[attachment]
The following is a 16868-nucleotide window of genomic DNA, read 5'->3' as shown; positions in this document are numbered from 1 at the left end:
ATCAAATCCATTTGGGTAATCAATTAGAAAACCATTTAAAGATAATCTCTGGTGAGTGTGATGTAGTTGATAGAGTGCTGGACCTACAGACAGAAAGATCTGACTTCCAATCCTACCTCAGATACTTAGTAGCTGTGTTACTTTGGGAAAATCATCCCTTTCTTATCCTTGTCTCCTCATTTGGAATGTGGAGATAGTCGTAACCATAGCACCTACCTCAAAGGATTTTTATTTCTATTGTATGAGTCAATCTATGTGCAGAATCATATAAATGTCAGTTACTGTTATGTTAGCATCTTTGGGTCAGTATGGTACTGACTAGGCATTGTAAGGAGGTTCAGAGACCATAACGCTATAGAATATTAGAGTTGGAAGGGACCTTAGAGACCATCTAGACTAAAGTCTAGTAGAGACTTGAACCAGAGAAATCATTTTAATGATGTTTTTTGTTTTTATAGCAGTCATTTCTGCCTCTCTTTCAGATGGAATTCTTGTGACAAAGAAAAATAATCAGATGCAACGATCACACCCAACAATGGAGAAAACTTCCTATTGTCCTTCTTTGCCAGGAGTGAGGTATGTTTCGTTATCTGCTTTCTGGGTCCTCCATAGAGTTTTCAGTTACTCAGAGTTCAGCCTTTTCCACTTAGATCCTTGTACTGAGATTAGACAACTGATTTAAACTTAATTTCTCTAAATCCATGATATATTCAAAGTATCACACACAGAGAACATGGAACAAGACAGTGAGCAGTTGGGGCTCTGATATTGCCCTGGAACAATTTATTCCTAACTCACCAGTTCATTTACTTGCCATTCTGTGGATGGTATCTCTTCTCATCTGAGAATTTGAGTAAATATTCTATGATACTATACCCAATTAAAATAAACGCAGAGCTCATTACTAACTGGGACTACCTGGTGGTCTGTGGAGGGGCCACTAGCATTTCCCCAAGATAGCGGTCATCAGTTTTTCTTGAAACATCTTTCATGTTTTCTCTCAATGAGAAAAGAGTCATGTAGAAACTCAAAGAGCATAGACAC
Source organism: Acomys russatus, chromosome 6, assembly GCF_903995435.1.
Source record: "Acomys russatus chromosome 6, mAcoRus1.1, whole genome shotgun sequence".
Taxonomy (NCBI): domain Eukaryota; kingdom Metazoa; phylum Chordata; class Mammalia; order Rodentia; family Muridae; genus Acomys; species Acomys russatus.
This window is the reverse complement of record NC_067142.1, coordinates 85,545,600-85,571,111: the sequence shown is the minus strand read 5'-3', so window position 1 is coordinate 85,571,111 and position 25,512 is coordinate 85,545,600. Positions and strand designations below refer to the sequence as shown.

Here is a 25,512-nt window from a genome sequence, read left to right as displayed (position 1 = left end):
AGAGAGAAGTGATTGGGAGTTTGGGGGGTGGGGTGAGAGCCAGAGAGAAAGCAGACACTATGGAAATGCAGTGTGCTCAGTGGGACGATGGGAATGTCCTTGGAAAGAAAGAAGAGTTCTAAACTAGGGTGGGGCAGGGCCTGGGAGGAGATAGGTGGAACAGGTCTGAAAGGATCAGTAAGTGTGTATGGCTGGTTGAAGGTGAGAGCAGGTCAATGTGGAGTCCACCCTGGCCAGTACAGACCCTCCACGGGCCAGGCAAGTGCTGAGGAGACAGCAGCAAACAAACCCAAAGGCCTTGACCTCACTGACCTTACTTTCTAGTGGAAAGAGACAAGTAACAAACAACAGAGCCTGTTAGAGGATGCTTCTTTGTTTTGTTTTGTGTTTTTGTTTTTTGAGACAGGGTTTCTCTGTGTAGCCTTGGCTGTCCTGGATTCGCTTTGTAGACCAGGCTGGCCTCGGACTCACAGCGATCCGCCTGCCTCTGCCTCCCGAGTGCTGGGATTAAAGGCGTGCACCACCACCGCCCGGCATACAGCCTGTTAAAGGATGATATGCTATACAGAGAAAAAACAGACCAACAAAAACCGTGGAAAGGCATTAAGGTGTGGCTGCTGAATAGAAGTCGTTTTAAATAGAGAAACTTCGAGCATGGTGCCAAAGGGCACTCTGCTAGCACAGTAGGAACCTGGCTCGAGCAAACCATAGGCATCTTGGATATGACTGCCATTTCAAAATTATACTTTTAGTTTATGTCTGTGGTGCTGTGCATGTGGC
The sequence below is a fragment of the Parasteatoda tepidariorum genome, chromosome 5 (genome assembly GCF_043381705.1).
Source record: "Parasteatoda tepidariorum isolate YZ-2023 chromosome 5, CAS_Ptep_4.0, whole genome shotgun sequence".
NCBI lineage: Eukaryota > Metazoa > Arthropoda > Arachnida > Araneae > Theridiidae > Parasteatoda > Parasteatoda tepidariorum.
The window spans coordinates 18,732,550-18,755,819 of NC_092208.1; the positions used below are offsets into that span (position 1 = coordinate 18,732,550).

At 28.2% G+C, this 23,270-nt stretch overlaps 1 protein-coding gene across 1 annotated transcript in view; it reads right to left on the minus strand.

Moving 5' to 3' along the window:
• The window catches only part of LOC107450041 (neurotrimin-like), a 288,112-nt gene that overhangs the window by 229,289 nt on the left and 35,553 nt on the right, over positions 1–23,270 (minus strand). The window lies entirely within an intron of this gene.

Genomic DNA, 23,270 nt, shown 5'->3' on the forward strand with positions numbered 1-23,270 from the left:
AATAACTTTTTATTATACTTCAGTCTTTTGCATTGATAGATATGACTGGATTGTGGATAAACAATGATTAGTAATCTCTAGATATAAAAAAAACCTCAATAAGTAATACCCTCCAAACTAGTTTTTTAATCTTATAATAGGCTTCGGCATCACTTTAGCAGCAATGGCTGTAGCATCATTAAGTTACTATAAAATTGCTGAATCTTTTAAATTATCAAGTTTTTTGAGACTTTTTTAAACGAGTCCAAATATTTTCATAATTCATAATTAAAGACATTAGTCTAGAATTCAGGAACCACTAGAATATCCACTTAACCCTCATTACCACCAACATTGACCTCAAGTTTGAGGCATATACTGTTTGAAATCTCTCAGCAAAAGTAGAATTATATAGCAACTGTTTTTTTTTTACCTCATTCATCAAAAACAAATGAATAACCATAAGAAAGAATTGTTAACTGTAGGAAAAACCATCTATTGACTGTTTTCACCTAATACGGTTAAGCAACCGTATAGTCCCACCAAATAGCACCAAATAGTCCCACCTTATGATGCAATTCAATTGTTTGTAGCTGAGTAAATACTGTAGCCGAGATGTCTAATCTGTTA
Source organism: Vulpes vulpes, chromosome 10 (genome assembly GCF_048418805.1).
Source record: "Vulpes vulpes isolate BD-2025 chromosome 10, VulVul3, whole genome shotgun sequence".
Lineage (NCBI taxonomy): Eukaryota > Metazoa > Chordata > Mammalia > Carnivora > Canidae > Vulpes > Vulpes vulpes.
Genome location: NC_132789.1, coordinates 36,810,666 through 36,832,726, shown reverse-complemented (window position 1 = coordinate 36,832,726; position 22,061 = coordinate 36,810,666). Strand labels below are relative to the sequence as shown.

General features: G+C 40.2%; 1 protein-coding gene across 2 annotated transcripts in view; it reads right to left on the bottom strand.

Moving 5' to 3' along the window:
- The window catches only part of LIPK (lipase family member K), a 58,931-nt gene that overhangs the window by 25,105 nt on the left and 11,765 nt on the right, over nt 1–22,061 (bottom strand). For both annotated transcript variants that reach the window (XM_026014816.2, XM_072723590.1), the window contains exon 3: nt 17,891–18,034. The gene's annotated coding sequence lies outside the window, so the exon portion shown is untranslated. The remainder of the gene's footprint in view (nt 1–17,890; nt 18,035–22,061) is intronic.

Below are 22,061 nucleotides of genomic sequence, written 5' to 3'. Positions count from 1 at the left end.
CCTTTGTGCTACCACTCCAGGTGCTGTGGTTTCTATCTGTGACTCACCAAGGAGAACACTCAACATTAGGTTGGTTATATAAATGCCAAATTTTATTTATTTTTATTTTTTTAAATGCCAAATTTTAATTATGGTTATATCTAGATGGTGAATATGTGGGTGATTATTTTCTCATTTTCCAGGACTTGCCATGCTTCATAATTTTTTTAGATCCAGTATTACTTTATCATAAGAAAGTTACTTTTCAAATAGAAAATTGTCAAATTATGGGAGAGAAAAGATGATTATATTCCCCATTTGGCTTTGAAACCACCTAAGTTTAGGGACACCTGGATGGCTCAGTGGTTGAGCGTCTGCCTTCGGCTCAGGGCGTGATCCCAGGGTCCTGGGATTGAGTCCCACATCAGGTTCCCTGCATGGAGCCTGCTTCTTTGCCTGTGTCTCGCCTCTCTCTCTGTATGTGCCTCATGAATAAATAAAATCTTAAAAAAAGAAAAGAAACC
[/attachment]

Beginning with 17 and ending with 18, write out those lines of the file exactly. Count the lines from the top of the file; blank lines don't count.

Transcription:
AATAACTTTTTATTATACTTCAGTCTTTTGCATTGATAGATATGACTGGATTGTGGATAAACAATGATTAGTAATCTCTAGATATAAAAAAAACCTCAATAAGTAATACCCTCCAAACTAGTTTTTTAATCTTATAATAGGCTTCGGCATCACTTTAGCAGCAATGGCTGTAGCATCATTAAGTTACTATAAAATTGCTGAATCTTTTAAATTATCAAGTTTTTTGAGACTTTTTTAAACGAGTCCAAATATTTTCATAATTCATAATTAAAGACATTAGTCTAGAATTCAGGAACCACTAGAATATCCACTTAACCCTCATTACCACCAACATTGACCTCAAGTTTGAGGCATATACTGTTTGAAATCTCTCAGCAAAAGTAGAATTATATAGCAACTGTTTTTTTTTTACCTCATTCATCAAAAACAAATGAATAACCATAAGAAAGAATTGTTAACTGTAGGAAAAACCATCTATTGACTGTTTTCACCTAATACGGTTAAGCAACCGTATAGTCCCACCAAATAGCACCAAATAGTCCCACCTTATGATGCAATTCAATTGTTTGTAGCTGAGTAAATACTGTAGCCGAGATGTCTAATCTGTTA
Source organism: Vulpes vulpes, chromosome 10 (genome assembly GCF_048418805.1).